Last weekend Sue Elliott, Seattle Opera’s new Education Director, and I (I’m Jonathan Dean, SO’s Director of Public Programs and Media) had a great adventure dashing to Houston for two exciting opera performances. On Friday we heard the final performance of Peter Grimes, fourth in a series of Britten’s great operas (the others being Billy Budd, Turn of the Screw, and A Midsummer Night’s Dream) which Houston Grand Opera has been presenting, over the last several years, in partnership with several Australian opera companies. The cast featured Patrick Carfizzi, who will soon be coming to Seattle to sing Dr. Bartolo in The Barber of Seville, as the lawyer Mr. Swallow, as well as Joseph Evans as the Reverend Horace Adams (Evans sang Captain Vere when Seattle Opera presented Billy Budd, in ’01.) The terrific singers in the lead roles were Christopher Purves, as Balstrode, Katie Van Kooten, as Ellen, and Anthony Dean Griffey as Grimes; Griffey, who sings a great deal of twentieth-century and American music, recorded the title role in Peter Ibbestson with the Seattle Symphony some years ago. Patrick Summers, HGO’s Music Director, conducted a memorable reading of Britten’s harrowing score, performed ably by HGO’s great orchestra and chorus.
The HGO Chorus menaces Griffey as Peter Grimes with the song “Old Joe has gone fishing” (Felix Sanchez photo)
Intense and beautiful as that performance was, the next night was just as wild: the sold-out world premiere of Cruzar la Cara de la Luna/To Cross the Face of the Moon, a brand-new opera with music by José “Pepe” Martínez, Director of Mariachi Vargas de Tecalitlán, the most important and influential Mariachi group in the world. Created under the auspices of Song of Houston, an ongoing series of new works that uses musical storytelling to engage members of the community who may be new to opera, Cruzar la Cara de la Luna tells a story about family, belonging, and a physical and spiritual journey there and back again between Michoacán, Mexico and Texas. The libretto was written (with Martínez) by Leonard Foglia, who also directed the world premiere semi-staged production last weekend. (Foglia made his Seattle Opera debut in 2005 directing The End of the Affair.) They’ll be presenting a staged production in a few weeks at Talento Bilingüe de Houston. It was a privilege to be in attendance at the world’s first-ever Mariachi opera; the story was deeply moving, and Martínez’s music is justly renowned. To learn more about this exciting new opera, or hear some of its music, CLICK HERE.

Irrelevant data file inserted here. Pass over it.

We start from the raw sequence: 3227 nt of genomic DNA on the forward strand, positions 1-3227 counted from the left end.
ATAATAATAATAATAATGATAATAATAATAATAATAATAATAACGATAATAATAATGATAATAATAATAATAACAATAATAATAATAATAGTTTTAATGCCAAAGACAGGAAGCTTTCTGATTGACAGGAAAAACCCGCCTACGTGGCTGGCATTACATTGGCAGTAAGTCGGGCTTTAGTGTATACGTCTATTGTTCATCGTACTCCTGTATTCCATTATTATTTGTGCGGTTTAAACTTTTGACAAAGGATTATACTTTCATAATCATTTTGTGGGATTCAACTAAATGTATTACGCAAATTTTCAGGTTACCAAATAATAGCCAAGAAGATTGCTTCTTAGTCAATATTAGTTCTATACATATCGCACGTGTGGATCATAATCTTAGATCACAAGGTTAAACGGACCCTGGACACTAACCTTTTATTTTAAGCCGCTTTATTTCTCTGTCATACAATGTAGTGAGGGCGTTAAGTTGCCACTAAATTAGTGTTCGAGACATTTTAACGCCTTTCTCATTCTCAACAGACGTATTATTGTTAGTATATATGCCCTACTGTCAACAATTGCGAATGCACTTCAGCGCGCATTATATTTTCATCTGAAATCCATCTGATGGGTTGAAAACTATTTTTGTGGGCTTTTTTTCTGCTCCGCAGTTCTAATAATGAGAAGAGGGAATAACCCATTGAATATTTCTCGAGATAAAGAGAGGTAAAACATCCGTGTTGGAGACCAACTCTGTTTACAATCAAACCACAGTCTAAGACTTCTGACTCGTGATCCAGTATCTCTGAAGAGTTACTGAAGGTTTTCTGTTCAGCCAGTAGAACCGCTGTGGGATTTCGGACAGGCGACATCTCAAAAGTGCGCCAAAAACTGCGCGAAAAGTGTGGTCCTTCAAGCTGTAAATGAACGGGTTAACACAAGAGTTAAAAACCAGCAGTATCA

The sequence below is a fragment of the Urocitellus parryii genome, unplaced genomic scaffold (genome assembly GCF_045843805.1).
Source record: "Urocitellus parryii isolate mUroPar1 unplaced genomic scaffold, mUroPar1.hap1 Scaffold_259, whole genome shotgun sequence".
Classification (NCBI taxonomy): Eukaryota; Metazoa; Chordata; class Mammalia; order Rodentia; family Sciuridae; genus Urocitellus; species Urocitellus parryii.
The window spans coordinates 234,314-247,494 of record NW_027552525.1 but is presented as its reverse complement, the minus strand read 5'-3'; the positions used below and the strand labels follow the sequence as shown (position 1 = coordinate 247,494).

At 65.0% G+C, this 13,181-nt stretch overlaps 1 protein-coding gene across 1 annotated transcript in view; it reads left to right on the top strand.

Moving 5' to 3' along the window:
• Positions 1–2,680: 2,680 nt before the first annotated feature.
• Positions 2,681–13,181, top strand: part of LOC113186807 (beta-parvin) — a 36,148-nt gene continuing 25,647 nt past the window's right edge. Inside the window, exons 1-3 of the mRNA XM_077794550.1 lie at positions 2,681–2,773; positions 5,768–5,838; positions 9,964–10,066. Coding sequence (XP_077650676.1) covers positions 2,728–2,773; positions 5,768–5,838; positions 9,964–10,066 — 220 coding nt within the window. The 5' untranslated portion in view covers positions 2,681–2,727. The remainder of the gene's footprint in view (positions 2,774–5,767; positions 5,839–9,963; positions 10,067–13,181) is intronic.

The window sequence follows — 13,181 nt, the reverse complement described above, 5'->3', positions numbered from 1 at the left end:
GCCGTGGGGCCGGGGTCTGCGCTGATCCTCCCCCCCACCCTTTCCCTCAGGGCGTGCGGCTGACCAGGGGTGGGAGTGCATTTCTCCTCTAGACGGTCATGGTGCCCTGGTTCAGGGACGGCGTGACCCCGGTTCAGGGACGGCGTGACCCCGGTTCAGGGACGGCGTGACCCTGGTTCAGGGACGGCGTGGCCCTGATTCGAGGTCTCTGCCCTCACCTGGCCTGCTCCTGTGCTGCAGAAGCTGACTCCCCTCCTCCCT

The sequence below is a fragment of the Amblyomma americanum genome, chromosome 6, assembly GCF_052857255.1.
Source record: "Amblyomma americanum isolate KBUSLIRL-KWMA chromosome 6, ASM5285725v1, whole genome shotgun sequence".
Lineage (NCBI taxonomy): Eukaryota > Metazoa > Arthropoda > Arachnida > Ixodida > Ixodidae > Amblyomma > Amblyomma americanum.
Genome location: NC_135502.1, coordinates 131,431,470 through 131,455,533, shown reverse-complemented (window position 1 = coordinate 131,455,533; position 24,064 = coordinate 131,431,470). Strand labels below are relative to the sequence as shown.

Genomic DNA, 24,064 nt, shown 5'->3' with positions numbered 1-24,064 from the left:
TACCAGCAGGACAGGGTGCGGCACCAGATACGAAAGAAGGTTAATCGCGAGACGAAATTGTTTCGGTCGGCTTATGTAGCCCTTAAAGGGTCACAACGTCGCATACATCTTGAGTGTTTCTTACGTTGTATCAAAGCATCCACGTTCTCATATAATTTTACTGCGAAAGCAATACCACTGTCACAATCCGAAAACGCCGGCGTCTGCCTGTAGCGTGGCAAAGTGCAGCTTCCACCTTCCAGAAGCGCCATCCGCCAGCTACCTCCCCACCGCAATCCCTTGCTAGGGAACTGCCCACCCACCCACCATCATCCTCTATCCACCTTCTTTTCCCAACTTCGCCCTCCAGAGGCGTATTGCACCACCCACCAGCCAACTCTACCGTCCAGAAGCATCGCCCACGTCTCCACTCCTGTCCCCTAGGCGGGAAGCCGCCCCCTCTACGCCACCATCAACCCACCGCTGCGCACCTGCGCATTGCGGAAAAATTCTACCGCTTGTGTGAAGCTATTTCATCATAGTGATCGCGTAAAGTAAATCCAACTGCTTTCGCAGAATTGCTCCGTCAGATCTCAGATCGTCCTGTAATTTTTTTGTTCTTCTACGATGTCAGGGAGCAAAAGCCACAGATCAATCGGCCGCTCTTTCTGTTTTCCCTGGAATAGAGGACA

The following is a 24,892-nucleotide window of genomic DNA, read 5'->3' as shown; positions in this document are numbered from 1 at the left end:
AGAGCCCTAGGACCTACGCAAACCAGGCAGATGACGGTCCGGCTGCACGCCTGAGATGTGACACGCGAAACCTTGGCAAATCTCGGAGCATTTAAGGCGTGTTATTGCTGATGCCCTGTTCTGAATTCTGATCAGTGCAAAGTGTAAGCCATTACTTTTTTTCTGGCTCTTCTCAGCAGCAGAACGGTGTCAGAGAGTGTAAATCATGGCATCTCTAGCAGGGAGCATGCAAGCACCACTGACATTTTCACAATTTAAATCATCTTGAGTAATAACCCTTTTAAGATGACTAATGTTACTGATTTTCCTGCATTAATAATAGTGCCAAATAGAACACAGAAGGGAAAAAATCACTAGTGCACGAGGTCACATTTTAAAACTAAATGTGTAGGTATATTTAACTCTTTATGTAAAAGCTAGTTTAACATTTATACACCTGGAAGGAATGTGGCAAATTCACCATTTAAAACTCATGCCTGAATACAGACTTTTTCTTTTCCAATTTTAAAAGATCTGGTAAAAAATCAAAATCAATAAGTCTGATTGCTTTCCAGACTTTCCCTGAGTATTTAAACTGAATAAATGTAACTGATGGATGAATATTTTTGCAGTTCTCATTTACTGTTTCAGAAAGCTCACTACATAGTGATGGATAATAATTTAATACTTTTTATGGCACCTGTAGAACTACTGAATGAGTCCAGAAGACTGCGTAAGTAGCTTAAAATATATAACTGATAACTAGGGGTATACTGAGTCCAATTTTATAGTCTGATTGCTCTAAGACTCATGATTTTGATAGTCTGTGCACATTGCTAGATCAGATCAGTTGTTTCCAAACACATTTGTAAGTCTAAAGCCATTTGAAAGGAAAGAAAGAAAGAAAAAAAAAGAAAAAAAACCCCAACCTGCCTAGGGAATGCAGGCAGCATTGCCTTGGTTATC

Mariachi Vargas de Tecalitlán was the orchestra at the world premiere, standing behind the singers in this semi-staged performance
Beyond hearing these memorable performances, Sue and I had all sorts of culinary adventures with Southwestern and Mexican cuisine–Houston is a great city for opera and for food! (Opera Out Loud agrees with that!)